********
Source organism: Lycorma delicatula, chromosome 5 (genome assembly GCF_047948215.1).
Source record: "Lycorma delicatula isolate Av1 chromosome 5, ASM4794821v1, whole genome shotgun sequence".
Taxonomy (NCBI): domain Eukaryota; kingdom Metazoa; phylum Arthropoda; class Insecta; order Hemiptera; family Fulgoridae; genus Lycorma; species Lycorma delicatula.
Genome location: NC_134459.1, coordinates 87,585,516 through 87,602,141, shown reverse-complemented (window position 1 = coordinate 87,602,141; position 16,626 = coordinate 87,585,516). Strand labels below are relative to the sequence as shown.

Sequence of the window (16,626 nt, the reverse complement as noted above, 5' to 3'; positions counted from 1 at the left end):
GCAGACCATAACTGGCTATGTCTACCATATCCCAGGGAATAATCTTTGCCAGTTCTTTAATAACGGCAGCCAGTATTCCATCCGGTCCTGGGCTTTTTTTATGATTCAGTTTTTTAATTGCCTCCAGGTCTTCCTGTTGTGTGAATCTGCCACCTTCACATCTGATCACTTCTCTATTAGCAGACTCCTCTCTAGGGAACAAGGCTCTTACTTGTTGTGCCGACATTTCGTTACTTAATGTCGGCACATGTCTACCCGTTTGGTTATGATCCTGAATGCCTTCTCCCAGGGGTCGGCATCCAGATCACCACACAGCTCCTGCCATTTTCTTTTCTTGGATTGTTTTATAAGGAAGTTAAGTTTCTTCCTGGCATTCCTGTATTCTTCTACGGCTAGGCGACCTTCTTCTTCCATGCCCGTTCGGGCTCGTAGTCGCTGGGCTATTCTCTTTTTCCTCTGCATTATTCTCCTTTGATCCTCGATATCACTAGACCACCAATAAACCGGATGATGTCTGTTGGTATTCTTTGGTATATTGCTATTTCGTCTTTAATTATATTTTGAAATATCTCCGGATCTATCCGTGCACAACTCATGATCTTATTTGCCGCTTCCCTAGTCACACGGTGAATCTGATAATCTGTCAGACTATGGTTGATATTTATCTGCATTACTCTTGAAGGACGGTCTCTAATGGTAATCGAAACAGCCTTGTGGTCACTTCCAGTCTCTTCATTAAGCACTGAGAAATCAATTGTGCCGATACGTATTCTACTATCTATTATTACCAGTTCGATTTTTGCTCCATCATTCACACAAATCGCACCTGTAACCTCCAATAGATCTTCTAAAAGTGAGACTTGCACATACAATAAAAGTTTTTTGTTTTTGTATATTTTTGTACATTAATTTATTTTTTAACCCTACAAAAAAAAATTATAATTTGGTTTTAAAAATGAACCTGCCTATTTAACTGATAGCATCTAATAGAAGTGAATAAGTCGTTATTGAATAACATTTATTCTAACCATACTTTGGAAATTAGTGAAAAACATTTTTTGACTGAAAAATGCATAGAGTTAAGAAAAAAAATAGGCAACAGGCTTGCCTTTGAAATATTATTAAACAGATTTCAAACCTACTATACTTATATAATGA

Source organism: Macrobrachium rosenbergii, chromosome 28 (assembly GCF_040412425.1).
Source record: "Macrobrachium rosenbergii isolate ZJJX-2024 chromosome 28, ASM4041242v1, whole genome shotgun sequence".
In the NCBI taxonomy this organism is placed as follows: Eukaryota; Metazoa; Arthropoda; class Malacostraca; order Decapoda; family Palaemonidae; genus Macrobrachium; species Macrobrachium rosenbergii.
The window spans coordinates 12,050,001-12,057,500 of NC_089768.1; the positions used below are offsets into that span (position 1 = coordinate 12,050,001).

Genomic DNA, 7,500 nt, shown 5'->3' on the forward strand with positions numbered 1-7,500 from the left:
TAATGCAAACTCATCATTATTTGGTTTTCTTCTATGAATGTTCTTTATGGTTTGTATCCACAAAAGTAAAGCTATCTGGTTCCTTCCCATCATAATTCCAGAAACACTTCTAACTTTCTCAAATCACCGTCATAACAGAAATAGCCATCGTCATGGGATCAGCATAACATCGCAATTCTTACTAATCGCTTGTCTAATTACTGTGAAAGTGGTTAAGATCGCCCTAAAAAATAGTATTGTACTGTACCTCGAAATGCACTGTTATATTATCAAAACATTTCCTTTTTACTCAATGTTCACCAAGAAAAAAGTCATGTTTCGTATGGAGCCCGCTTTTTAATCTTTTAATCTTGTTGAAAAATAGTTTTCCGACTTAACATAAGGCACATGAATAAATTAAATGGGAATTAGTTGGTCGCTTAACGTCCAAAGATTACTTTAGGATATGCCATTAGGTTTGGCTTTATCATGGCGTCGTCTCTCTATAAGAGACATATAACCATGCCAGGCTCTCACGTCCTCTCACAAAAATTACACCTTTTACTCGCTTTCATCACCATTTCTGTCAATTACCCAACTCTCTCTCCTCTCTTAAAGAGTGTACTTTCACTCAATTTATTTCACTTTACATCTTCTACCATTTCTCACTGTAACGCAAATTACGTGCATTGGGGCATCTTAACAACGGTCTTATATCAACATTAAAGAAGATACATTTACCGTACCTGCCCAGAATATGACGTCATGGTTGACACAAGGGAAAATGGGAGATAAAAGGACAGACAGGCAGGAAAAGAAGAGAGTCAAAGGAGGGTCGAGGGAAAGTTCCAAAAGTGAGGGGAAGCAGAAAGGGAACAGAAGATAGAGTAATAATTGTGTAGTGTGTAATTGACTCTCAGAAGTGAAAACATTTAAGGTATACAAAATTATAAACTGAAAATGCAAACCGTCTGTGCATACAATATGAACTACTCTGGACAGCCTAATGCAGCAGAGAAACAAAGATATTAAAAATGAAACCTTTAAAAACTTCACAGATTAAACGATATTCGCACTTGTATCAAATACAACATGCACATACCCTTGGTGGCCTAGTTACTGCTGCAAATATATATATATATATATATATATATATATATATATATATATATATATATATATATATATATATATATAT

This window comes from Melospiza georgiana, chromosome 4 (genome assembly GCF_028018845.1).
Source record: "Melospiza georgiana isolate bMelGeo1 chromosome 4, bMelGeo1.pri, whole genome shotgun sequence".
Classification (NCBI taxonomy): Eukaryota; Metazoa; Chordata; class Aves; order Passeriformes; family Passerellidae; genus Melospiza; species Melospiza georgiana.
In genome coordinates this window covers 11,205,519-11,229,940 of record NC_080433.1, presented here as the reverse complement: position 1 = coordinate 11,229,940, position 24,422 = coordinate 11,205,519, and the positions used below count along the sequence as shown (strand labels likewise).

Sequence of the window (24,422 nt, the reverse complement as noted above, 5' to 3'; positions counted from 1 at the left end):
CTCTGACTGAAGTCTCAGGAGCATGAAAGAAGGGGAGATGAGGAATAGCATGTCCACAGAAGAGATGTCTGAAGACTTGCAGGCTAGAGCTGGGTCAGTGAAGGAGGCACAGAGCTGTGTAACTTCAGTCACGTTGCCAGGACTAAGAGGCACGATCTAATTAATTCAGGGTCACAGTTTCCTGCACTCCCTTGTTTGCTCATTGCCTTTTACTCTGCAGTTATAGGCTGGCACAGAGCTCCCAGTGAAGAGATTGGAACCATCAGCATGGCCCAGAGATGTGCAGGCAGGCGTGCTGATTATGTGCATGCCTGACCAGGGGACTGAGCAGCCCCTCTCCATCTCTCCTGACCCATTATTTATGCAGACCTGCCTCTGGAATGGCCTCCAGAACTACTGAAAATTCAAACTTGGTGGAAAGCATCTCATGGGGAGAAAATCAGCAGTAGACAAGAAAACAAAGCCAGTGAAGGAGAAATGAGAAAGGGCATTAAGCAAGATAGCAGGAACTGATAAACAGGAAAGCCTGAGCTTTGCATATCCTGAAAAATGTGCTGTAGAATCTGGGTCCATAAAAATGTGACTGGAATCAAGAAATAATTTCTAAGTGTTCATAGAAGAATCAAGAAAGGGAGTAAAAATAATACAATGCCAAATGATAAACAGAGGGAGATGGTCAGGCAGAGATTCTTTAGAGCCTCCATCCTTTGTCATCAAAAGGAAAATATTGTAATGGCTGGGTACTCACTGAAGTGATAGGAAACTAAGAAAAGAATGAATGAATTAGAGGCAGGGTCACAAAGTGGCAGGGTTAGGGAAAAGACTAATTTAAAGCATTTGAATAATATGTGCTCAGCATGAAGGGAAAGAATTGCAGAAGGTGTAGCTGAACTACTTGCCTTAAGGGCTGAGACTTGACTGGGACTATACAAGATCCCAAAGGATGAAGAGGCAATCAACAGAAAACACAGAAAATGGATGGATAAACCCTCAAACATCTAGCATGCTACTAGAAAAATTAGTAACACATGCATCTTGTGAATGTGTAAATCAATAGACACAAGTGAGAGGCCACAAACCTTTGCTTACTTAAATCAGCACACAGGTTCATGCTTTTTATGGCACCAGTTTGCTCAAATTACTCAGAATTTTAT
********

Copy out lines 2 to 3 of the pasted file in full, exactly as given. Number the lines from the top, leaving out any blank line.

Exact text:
Source record: "Lycorma delicatula isolate Av1 chromosome 5, ASM4794821v1, whole genome shotgun sequence".
Taxonomy (NCBI): domain Eukaryota; kingdom Metazoa; phylum Arthropoda; class Insecta; order Hemiptera; family Fulgoridae; genus Lycorma; species Lycorma delicatula.